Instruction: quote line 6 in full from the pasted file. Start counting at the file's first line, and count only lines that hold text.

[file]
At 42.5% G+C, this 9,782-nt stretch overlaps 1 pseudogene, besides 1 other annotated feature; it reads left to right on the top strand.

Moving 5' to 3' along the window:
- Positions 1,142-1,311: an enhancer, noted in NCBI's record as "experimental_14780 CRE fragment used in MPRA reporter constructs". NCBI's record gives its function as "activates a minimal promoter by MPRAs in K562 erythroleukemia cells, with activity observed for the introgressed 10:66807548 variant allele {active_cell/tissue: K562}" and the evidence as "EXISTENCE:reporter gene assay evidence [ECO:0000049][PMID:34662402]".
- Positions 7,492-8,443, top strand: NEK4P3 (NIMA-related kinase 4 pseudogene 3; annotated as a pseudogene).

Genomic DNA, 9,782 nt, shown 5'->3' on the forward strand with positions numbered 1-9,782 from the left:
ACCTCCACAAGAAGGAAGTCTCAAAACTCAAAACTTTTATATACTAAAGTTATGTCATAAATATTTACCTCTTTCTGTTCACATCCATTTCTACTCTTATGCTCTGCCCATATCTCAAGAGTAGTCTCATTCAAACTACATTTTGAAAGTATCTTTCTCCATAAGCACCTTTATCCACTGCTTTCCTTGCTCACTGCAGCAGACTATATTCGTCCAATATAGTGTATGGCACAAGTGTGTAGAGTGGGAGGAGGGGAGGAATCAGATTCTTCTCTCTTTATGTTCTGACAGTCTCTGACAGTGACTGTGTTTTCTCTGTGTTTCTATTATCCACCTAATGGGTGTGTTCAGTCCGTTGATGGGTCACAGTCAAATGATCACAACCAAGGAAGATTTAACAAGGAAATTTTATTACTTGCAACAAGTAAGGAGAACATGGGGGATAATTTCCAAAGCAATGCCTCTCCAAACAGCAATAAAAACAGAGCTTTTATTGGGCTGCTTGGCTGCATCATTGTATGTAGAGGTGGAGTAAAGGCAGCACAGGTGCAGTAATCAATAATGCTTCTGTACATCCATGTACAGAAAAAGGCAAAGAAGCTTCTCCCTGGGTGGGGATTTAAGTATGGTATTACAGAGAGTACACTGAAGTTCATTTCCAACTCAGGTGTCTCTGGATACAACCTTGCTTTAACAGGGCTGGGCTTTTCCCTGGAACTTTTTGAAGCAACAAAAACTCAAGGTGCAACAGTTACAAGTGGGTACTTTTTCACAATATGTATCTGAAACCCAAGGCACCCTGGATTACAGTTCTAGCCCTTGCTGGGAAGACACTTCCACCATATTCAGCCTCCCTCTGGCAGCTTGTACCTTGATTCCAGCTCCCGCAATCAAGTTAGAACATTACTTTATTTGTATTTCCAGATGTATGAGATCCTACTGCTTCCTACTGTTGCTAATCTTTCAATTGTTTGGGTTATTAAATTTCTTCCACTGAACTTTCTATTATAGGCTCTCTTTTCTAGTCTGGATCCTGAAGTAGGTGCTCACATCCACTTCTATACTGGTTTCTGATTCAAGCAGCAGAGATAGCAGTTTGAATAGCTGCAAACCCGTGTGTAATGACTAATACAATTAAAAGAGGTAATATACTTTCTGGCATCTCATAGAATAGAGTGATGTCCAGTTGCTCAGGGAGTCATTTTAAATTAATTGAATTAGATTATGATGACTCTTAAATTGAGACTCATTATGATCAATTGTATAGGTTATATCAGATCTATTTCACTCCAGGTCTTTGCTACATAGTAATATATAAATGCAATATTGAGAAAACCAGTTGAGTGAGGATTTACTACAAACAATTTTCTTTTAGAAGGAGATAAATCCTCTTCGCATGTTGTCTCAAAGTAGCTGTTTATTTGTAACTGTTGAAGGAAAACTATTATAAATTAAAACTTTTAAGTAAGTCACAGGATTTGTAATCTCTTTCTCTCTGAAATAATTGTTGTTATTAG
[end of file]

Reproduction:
ACCTCCACAAGAAGGAAGTCTCAAAACTCAAAACTTTTATATACTAAAGTTATGTCATAAATATTTACCTCTTTCTGTTCACATCCATTTCTACTCTTATGCTCTGCCCATATCTCAAGAGTAGTCTCATTCAAACTACATTTTGAAAGTATCTTTCTCCATAAGCACCTTTATCCACTGCTTTCCTTGCTCACTGCAGCAGACTATATTCGTCCAATATAGTGTATGGCACAAGTGTGTAGAGTGGGAGGAGGGGAGGAATCAGATTCTTCTCTCTTTATGTTCTGACAGTCTCTGACAGTGACTGTGTTTTCTCTGTGTTTCTATTATCCACCTAATGGGTGTGTTCAGTCCGTTGATGGGTCACAGTCAAATGATCACAACCAAGGAAGATTTAACAAGGAAATTTTATTACTTGCAACAAGTAAGGAGAACATGGGGGATAATTTCCAAAGCAATGCCTCTCCAAACAGCAATAAAAACAGAGCTTTTATTGGGCTGCTTGGCTGCATCATTGTATGTAGAGGTGGAGTAAAGGCAGCACAGGTGCAGTAATCAATAATGCTTCTGTACATCCATGTACAGAAAAAGGCAAAGAAGCTTCTCCCTGGGTGGGGATTTAAGTATGGTATTACAGAGAGTACACTGAAGTTCATTTCCAACTCAGGTGTCTCTGGATACAACCTTGCTTTAACAGGGCTGGGCTTTTCCCTGGAACTTTTTGAAGCAACAAAAACTCAAGGTGCAACAGTTACAAGTGGGTACTTTTTCACAATATGTATCTGAAACCCAAGGCACCCTGGATTACAGTTCTAGCCCTTGCTGGGAAGACACTTCCACCATATTCAGCCTCCCTCTGGCAGCTTGTACCTTGATTCCAGCTCCCGCAATCAAGTTAGAACATTACTTTATTTGTATTTCCAGATGTATGAGATCCTACTGCTTCCTACTGTTGCTAATCTTTCAATTGTTTGGGTTATTAAATTTCTTCCACTGAACTTTCTATTATAGGCTCTCTTTTCTAGTCTGGATCCTGAAGTAGGTGCTCACATCCACTTCTATACTGGTTTCTGATTCAAGCAGCAGAGATAGCAGTTTGAATAGCTGCAAACCCGTGTGTAATGACTAATACAATTAAAAGAGGTAATATACTTTCTGGCATCTCATAGAATAGAGTGATGTCCAGTTGCTCAGGGAGTCATTTTAAATTAATTGAATTAGATTATGATGACTCTTAAATTGAGACTCATTATGATCAATTGTATAGGTTATATCAGATCTATTTCACTCCAGGTCTTTGCTACATAGTAATATATAAATGCAATATTGAGAAAACCAGTTGAGTGAGGATTTACTACAAACAATTTTCTTTTAGAAGGAGATAAATCCTCTTCGCATGTTGTCTCAAAGTAGCTGTTTATTTGTAACTGTTGAAGGAAAACTATTATAAATTAAAACTTTTAAGTAAGTCACAGGATTTGTAATCTCTTTCTCTCTGAAATAATTGTTGTTATTAG